Syrian Refugees, Once Stuck, Enter Jordan

Syrian Refugees, Once Stuck, Enter Jordanimage

11 Feb 2015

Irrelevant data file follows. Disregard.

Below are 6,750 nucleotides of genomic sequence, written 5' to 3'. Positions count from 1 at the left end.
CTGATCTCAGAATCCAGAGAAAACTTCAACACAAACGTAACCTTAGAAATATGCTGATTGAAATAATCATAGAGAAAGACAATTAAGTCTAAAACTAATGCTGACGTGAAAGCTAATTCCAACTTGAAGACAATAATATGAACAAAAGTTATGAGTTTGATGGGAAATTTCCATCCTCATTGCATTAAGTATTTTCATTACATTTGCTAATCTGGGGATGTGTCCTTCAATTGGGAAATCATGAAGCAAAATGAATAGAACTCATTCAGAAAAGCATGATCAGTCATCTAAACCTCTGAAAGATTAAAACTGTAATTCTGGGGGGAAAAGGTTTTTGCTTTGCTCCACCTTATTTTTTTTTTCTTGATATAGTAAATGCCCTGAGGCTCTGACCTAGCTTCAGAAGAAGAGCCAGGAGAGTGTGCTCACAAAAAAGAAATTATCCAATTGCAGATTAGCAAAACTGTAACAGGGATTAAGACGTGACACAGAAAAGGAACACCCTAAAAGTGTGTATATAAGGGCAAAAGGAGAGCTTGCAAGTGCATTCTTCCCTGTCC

Hundreds of Syrian refugees, including women and children, who had been stranded for months in a buffer zone along the Jordanian border were allowed to enter Jordan on Thursday, according to the United Nations refugee agency and Syrians who were reunited with family members. “The refugees stranded in no man’s land have crossed into Jordan and are being assessed by security authorities,” said Andrew Harper, the top official with the United Nations refugee agency in Jordan. He referred to a stretch of land between the border posts of Jordan and Syria. The number of Syrians entering Jordan has risen sharply in the last few days, according to figures from the International Organization for Migration, the agency responsible for the transfer of refugees from the border area to refugee camps. Before that, the flow had slowed markedly in recent months. It was not clear how many of the newly admitted refugees will be allowed to remain in Jordan. The United Nations refugee agency and Human Rights Watch have indicated that the number of refugees sent back to Syria by Jordan had been rising in recent months. The Jordanian media, which has largely been silent about the stranded refugees, did not mention their admission on Friday. More than 600,000 Syrians have fled to Jordan over the four years of the Syrian civil war so far, straining the ability of Jordan, which has a population of 7.5 million, according to the World Population Review, to deal with them. The Jordanian government spokesman, Mohammad Momani, said on Friday that Jordan has not been excluding women, elderly men or disabled men from entering. He said that all arriving refugees were “medically checked, given food, and their papers are examined to register them and make sure that none of them is affiliated with terrorist groups.” Farouk Shahdat, a Syrian refugee living in the Azraq camp in a remote, dusty expanse of Jordan 60 miles east of Amman, said that 10 members of his family, most of them women and children, were stranded on the border for two and a half months. They finally got across the border and joined him at the camp on Thursday. “We were desperately waiting and waiting for my family, and my elderly mother, too, not knowing what will happen to them,” he said. “But today they are here.”